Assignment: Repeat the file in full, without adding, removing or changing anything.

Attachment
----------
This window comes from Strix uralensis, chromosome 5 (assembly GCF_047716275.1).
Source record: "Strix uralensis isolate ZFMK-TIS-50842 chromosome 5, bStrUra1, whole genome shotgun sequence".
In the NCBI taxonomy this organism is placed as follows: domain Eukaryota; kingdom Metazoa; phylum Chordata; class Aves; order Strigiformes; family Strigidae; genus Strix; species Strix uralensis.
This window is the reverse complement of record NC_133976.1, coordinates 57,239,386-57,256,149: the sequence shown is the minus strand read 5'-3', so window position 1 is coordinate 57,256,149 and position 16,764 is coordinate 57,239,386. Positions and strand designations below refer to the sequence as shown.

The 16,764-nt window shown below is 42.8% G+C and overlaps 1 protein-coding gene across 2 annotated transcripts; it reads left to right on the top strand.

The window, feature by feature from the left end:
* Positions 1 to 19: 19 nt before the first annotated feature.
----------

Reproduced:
This window comes from Strix uralensis, chromosome 5 (assembly GCF_047716275.1).
Source record: "Strix uralensis isolate ZFMK-TIS-50842 chromosome 5, bStrUra1, whole genome shotgun sequence".
In the NCBI taxonomy this organism is placed as follows: domain Eukaryota; kingdom Metazoa; phylum Chordata; class Aves; order Strigiformes; family Strigidae; genus Strix; species Strix uralensis.
This window is the reverse complement of record NC_133976.1, coordinates 57,239,386-57,256,149: the sequence shown is the minus strand read 5'-3', so window position 1 is coordinate 57,256,149 and position 16,764 is coordinate 57,239,386. Positions and strand designations below refer to the sequence as shown.

The 16,764-nt window shown below is 42.8% G+C and overlaps 1 protein-coding gene across 2 annotated transcripts; it reads left to right on the top strand.

The window, feature by feature from the left end:
* Positions 1 to 19: 19 nt before the first annotated feature.